Excerpts from Jim Conrad's
Naturalist Newsletter

from the January 28, 2006 Newsletter issued from near Telchac Pueblo, in northwestern Mexico's Yucatan Peninsula


*UPDATE: In 2015 an expert in this group of snakes at a university in the US wrote to me that he was preparing a technical paper in which he will describe the snake shown on this page as a species new to science. It currently has no name, in the past being confused with other species. It is a very narrowly endemic species in the genus Epictia, found only in the northern Yucatan, and closely related to Epictia phenops. The collected individual from which the technical or Latin description will be made -- the "type" collection" -- was collected here at Chichén Itzá. The species exists as an "island population" well separated geographically from similar species. In a year or so its name should be published, and then we hope to update this page.

*UPDATE: In 2016 our snake receives the name EPICTIA VINDUMI. It is named and published by Van Wallach in the June, 2016 issue of Mesoamerican Herpetology, Vol 3,#2.

*Having the gardeners Roberto and Francisco calling me whenever they turn up an interesting critter has been wonderful. While they machete weeds and dig up new beds for flowers they stumble across amazing organisms every day. This Wednesday they grinningly called me over to check out what they'd demobilized beneath a cup. Roberto had seen this one escaping from beneath a plank on the ground, after he'd poured some water there.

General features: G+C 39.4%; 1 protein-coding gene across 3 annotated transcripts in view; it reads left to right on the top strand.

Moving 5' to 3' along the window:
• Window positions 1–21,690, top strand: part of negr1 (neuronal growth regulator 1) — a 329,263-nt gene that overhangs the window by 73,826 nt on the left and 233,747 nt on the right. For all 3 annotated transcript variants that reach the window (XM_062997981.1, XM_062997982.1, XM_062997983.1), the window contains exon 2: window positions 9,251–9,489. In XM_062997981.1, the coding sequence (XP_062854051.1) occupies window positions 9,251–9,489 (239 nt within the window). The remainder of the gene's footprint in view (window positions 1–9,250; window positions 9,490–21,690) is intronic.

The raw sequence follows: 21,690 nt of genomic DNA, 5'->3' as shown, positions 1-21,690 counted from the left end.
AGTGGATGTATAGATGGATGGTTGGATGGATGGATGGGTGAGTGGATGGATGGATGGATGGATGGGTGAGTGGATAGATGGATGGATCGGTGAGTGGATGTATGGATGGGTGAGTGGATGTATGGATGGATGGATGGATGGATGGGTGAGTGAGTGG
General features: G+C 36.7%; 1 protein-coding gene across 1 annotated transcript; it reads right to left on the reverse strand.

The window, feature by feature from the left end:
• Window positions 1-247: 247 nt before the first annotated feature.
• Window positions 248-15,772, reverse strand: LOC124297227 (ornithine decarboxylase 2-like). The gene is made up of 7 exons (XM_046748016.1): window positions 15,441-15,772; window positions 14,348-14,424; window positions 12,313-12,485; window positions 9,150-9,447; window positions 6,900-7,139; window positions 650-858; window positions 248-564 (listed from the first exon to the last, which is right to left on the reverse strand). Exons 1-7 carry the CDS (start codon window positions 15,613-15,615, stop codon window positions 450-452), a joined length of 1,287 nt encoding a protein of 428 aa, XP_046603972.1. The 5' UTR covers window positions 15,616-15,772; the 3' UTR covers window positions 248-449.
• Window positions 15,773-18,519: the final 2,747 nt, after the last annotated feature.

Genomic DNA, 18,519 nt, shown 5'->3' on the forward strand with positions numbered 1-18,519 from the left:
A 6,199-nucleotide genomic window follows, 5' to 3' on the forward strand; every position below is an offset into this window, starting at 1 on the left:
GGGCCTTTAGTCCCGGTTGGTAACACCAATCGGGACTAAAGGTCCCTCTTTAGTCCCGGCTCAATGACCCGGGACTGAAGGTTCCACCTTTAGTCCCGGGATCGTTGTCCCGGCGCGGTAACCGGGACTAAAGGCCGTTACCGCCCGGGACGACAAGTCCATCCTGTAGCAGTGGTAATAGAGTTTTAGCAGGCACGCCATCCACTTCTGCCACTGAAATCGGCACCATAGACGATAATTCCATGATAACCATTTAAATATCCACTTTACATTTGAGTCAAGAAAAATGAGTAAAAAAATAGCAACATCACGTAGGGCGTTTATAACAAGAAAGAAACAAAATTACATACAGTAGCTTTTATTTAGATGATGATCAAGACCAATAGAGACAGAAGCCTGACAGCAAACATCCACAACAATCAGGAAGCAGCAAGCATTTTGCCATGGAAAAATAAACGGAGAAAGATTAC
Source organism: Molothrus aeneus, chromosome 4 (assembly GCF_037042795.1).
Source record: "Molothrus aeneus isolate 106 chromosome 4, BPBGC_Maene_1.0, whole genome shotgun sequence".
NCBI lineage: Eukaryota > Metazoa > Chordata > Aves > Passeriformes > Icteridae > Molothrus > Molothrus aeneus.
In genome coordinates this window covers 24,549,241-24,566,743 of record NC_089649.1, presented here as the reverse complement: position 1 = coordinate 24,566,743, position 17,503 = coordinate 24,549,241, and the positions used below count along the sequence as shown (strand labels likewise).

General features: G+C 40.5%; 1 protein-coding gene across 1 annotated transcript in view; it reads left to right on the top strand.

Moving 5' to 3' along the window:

It was the smallest snake I'd ever seen, even smaller than snakes I've seen just emerged from their eggs, and it's shown at the rightl.

I didn't know what it was and even with my handlens it was too small to get a positive ID.

What a find!

Seeing this little critter just made my week!

from the April 11  2010 Newsletter issued from Hacienda Chichen Resort beside Chichén Itzá Ruins, central Yucatán, MÉXICO

Returning from my banana-buying hike to Pisté I was gathering wool with my unfocused eyes scanning just the next couple of feet before me, my view consisting of cracked asphalt at the highway's very edge. Then somehow a crack didn't seem right. I got on my hands and knees and looked closer and still couldn't figure out what was going on -- not until I poked at the crack with my finger and an incredibly small, dark snake writhed out of his crack. You can see him below:


He was about three inches long (7 cm), and when I saw a yellow spot on one of his blunt ends I realized I'd seen such a thing before -- down in Chiapas, and before that here in the Yucatán. Neither time had I been able to figure out for sure what species he was, for even with my handlens details were too tiny to make out. A graduate student in California finally identified the snake as LEPTOTYPHLOPS GOUDOTII {see update at top of page}, in some books called the Goudot's Thread Snake, and in others the Black Worm Snake.

The literature has given me the impression that this species is fairly rare, but having run into it now in several widely separated localities I'm thinking that despite its exotic appearance it must be fairly common. It seems to like disrupted, trashy places, so maybe it's actually becoming more common as time passes.